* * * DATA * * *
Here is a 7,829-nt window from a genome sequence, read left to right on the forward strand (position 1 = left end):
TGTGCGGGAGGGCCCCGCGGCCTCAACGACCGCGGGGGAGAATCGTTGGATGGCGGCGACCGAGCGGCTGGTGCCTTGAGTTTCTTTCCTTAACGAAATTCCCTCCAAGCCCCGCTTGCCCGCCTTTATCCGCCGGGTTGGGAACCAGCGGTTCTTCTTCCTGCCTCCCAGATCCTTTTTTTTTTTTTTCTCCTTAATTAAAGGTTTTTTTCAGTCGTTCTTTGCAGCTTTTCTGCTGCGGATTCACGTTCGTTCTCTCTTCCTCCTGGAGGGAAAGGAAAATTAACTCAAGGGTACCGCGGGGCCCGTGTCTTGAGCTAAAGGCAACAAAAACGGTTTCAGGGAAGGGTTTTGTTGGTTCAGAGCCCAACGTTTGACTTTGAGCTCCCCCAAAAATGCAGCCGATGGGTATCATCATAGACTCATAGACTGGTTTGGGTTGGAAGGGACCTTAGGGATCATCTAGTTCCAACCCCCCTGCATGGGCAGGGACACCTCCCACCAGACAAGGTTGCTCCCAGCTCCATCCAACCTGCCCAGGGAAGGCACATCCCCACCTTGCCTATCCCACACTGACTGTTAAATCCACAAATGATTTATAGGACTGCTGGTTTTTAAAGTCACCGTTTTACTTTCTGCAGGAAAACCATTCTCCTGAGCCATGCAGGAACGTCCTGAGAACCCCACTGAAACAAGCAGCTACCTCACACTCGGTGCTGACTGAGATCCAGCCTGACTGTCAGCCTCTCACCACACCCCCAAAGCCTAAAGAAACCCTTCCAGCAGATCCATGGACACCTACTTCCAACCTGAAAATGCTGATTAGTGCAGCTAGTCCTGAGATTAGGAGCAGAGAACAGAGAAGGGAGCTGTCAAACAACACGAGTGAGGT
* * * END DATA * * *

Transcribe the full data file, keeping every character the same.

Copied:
Here is a 7,829-nt window from a genome sequence, read left to right on the forward strand (position 1 = left end):
TGTGCGGGAGGGCCCCGCGGCCTCAACGACCGCGGGGGAGAATCGTTGGATGGCGGCGACCGAGCGGCTGGTGCCTTGAGTTTCTTTCCTTAACGAAATTCCCTCCAAGCCCCGCTTGCCCGCCTTTATCCGCCGGGTTGGGAACCAGCGGTTCTTCTTCCTGCCTCCCAGATCCTTTTTTTTTTTTTTCTCCTTAATTAAAGGTTTTTTTCAGTCGTTCTTTGCAGCTTTTCTGCTGCGGATTCACGTTCGTTCTCTCTTCCTCCTGGAGGGAAAGGAAAATTAACTCAAGGGTACCGCGGGGCCCGTGTCTTGAGCTAAAGGCAACAAAAACGGTTTCAGGGAAGGGTTTTGTTGGTTCAGAGCCCAACGTTTGACTTTGAGCTCCCCCAAAAATGCAGCCGATGGGTATCATCATAGACTCATAGACTGGTTTGGGTTGGAAGGGACCTTAGGGATCATCTAGTTCCAACCCCCCTGCATGGGCAGGGACACCTCCCACCAGACAAGGTTGCTCCCAGCTCCATCCAACCTGCCCAGGGAAGGCACATCCCCACCTTGCCTATCCCACACTGACTGTTAAATCCACAAATGATTTATAGGACTGCTGGTTTTTAAAGTCACCGTTTTACTTTCTGCAGGAAAACCATTCTCCTGAGCCATGCAGGAACGTCCTGAGAACCCCACTGAAACAAGCAGCTACCTCACACTCGGTGCTGACTGAGATCCAGCCTGACTGTCAGCCTCTCACCACACCCCCAAAGCCTAAAGAAACCCTTCCAGCAGATCCATGGACACCTACTTCCAACCTGAAAATGCTGATTAGTGCAGCTAGTCCTGAGATTAGGAGCAGAGAACAGAGAAGGGAGCTGTCAAACAACACGAGTGAGGT